With a name like Pro, you’d expect monday.com’s last conventional plan to pack a lot of punch, and you won’t be disappointed. It ups your allowance of storage space to 1TB, quite the jump, as well as allows 25,000 integrations and automations rather than 250. It also lets you invite unlimited guests, and they no longer take up user space.
It’s not just bigger and better, though: the Pro plan also gives you private boards — great to keep things within a small team — as well as time-tracking abilities and two new views. The time tracker will be a big boon to companies that bill clients hourly.
This is also where the two new views come in. The workload view gives you an overview of who is doing what and when, allowing managers to see who might potentially be overloaded with work and who is not pulling their weight. It’s pretty handy, as is the chart view, which lets you group tasks, people and other variables however you want and put it into a visual representation of your choosing.
Overall, it’s a decent improvement, but it most likely will only be of interest to people managing large companies. Most of our readers will probably be served just fine by the Standard plan.
Another step up is the Enterprise plan, which greatly expands on all the features mentioned so far, as well as adding a lot more aimed at keeping the board secure and limiting user permissions. As we feel that few, if any, of our readers have the need for these kinds of abilities, we’ll leave them out of this review.
If you don’t quite find what you need in this list of features, or you need something more specific, monday.com offers plenty of options for integrations. Though the list is too long to go through here, monday.com plays nice with all kinds of apps, from cloud storage to communication to other project management tools.
If supported integration fails, there are plenty of ways to use Zapier or IFTTT, as well, so there should be nothing stopping you from turning monday.com into the “Work OS” it would like to be.
monday.com Features Overview
|Multiple project management|
|Native scrum management|
|Set user permissions|
|Free Trial||14 days|
Overall, we find monday.com’s cost to be about right, though we’re left a little puzzled by some of the choices made regarding what feature should be in which plan. Set that aside, though, and it’s definitely a project management tool that offers bang for your buck. We’ll go over the main points here, but if you want a more detailed breakdown, check out our article on monday.com pricing.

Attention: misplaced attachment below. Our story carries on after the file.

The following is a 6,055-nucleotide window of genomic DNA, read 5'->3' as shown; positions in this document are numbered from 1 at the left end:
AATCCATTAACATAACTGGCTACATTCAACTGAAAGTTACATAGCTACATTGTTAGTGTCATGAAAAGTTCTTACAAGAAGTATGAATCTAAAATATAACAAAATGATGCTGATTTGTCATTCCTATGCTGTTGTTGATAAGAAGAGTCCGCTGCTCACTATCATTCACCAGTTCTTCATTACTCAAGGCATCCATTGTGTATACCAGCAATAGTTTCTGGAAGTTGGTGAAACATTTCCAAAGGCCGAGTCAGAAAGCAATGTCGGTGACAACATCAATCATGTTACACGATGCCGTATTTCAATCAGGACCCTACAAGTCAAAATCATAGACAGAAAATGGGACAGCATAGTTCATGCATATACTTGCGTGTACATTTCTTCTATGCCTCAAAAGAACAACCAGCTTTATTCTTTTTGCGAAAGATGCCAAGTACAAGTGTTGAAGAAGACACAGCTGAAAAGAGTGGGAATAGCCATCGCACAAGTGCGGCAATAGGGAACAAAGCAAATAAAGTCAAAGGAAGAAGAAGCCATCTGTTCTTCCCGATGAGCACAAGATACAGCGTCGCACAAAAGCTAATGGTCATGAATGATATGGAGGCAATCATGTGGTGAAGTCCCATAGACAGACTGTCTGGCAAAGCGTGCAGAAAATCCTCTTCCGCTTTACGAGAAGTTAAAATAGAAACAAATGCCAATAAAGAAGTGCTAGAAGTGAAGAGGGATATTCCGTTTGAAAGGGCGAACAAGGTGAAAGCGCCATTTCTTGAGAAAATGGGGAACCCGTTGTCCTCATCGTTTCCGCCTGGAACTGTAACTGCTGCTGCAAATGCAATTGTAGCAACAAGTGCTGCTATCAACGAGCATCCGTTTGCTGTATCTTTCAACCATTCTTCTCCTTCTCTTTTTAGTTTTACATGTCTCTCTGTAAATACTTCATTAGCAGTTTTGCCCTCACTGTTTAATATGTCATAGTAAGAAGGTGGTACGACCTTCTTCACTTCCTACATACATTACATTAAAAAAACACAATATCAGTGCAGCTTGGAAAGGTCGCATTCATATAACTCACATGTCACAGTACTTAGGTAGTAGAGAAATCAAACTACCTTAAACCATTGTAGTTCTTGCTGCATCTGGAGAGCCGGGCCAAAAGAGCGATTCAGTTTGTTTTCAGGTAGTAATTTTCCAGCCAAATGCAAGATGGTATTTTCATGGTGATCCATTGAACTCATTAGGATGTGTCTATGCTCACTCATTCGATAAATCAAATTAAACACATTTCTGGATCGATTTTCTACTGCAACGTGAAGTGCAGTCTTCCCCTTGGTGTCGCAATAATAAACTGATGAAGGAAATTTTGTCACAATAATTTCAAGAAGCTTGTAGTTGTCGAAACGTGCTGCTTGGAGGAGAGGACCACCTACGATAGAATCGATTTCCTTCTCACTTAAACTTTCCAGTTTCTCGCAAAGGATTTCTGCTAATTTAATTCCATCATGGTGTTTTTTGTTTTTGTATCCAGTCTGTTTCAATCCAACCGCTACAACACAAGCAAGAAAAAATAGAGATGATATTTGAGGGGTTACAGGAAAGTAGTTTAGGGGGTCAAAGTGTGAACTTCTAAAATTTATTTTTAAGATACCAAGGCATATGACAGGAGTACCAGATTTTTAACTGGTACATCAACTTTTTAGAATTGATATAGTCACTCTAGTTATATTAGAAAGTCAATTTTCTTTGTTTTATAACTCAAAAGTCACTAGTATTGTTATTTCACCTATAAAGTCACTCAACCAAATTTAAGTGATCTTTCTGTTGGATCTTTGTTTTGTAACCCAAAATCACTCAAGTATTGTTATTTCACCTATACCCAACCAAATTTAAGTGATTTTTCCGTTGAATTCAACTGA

How Much Does monday.com Cost?
monday.com has four plans, each of them paid. Unlike many of its competitors, monday.com offers no free plan, though you can get a free 14-day trial of the Pro plan just by signing up with your email — no credit card required. Note that all plans require a minimum of three users (“seats” in monday.com’s lingo), and the grand total will, in most cases, have a buck knocked off.
- : Maximum users: 2, Kanban Board, & list
- : Minimum users: 3, Price per user, Basic features
- : Minimum users: 3, Price per user, Expanded features
- : Minimum users: 3, Price per user, Advanced features
- : Enterprise-level features.
We reached out to monday.com regarding Enterprise pricing and were given an indication of $12,000 per year for 25 users, which works out to $40 per user per month. We have a feeling there’s a lot of wiggle room there, still, so it may be worth exploring it on your own if you’re in need of the advanced features of that plan.
monday.com Storage Allowance
Below a table with the storage allowance per plan.
Breaking Down monday.com Pricing
Monday.com’s new free plan is pretty good, but practically guts the Basic plan, rendering it useless. As such, if you need more than what the free plan offers you’re probably better off upgrading to the Standard plan, which is a lot better. If, however, you don’t want to pay at all, Asana’s free plan does a better job than monday.com’s; read our Asana pricing article for more details.
The Standard plan is the best buy of monday.com’s plans and is one of the best on the market when comparing usability and price. At just $10 per user per month, the Standard plan does a little better than Asana (among other project management platforms) for roughly the same number of features.
In fact, Jira is the only serious contender that is cheaper than monday.com. As we mention in our article on Jira pricing, Jira is just $7 per user per month, but it offers a lot less functionality than monday.com does.
The value of the Pro plan is a little less clear. Though it’s definitely among the cheapest of the high-level plans out there at $16 per user per month, others, like Asana, have slightly better worked-out suites.
Overall, though, pricing is decent, so we recommend giving the monday.com trial a shot and seeing how you like it. As long as you avoid the basic plan, you should be all right.
Using monday.com is a pleasure. Everything is laid out well, you never spend longer than a few seconds looking for anything and the software helps you out from the get-go without babying you.
It’s definitely among our favorite project management tools to use, and you’ll be setting up an advanced workflow before you know it (check out our monday.com tutorial for some pointers).